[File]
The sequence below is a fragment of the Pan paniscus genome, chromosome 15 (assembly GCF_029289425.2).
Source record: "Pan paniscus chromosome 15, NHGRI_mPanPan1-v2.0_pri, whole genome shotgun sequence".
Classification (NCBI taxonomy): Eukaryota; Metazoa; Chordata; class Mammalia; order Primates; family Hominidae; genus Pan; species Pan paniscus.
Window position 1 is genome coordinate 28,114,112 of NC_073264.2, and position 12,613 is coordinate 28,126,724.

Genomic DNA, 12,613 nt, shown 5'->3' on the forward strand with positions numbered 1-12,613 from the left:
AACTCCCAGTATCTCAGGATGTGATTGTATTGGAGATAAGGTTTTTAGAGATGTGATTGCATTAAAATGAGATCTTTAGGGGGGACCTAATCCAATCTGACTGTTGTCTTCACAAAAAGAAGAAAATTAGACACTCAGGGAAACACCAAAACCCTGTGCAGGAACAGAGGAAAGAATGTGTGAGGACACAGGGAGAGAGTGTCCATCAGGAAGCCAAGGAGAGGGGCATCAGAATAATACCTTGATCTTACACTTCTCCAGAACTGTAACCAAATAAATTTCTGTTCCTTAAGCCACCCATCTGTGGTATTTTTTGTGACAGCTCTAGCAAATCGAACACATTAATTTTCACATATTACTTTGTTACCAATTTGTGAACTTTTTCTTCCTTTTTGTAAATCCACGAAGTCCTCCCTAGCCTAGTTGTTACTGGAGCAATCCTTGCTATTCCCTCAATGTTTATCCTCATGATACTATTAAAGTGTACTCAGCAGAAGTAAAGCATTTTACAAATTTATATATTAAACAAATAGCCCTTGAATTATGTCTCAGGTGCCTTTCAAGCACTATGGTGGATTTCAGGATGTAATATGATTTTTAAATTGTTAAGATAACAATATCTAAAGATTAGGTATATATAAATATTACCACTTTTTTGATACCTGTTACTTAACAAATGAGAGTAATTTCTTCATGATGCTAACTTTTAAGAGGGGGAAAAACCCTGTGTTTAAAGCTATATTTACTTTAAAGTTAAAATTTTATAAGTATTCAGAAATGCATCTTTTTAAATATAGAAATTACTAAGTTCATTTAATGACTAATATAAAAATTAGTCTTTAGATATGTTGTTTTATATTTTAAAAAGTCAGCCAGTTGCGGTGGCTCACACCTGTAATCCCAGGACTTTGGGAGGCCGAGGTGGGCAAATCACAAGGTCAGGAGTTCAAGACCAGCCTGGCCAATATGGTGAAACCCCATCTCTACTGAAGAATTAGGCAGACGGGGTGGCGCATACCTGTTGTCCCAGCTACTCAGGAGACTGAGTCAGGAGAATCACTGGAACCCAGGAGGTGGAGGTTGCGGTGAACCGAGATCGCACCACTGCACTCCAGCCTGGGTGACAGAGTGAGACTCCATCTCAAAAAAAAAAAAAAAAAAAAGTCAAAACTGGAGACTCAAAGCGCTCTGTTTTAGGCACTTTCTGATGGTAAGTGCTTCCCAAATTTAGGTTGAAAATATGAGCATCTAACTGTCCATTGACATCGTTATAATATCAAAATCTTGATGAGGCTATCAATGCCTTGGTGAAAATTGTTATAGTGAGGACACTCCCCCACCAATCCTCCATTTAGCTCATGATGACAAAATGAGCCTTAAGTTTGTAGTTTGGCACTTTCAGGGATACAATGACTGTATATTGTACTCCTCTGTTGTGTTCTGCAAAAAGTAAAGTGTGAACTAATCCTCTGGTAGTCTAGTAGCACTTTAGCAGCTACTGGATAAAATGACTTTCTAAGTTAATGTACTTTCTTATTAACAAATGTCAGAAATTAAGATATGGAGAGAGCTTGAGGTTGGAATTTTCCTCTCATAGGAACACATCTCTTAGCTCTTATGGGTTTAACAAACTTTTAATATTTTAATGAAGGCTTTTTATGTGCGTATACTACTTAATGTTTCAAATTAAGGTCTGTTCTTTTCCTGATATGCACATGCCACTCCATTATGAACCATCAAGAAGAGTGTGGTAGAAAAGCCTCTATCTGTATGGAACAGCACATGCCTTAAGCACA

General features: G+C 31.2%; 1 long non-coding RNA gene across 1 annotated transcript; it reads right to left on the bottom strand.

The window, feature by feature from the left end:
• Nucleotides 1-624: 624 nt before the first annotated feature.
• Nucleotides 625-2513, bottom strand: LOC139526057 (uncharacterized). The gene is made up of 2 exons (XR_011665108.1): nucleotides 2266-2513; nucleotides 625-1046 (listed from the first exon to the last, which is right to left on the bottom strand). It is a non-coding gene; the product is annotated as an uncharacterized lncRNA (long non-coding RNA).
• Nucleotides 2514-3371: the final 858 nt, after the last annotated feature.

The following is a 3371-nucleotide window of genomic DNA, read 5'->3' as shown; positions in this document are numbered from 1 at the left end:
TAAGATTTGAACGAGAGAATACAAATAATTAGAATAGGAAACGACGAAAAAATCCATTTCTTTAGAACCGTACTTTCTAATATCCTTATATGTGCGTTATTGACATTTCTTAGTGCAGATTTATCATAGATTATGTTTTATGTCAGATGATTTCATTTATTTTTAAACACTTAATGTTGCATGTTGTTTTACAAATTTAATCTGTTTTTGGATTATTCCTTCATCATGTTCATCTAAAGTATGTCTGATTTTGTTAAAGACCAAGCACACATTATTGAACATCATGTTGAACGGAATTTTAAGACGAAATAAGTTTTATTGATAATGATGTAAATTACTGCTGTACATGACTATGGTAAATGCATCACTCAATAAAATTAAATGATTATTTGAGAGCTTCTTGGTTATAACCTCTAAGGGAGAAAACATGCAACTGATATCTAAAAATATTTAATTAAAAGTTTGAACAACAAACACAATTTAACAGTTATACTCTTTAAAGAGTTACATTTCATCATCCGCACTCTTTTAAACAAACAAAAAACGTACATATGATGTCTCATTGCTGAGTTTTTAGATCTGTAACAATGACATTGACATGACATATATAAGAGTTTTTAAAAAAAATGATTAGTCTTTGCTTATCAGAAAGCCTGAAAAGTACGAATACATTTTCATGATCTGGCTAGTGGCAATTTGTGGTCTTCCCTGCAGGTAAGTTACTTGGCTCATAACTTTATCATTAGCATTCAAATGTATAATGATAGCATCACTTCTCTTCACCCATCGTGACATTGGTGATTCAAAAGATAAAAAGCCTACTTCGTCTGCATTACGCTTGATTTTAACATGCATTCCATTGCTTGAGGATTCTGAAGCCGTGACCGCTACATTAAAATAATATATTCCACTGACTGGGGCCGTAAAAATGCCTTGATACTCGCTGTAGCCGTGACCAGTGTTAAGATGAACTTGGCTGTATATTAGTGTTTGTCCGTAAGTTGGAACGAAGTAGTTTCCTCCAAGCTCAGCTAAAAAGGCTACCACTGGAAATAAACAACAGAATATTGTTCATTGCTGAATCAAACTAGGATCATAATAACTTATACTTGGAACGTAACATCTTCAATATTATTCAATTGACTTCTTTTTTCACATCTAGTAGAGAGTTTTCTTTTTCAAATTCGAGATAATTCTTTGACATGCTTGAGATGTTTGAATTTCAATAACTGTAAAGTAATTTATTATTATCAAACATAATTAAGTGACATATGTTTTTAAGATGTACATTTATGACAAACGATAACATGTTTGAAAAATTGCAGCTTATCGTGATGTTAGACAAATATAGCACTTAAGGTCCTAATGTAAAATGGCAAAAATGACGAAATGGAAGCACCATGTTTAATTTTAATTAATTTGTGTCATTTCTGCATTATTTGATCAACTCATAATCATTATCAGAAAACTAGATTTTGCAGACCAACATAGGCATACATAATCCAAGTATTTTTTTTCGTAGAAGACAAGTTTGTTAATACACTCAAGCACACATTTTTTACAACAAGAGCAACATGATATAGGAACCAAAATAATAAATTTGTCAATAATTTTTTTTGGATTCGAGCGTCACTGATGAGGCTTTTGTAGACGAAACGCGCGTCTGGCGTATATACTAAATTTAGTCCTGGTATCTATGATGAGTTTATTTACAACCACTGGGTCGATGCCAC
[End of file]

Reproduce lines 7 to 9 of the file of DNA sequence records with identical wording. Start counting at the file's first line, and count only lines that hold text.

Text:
General features: G+C 31.2%; 1 long non-coding RNA gene across 1 annotated transcript; it reads right to left on the bottom strand.

The window, feature by feature from the left end:
• Nucleotides 1-624: 624 nt before the first annotated feature.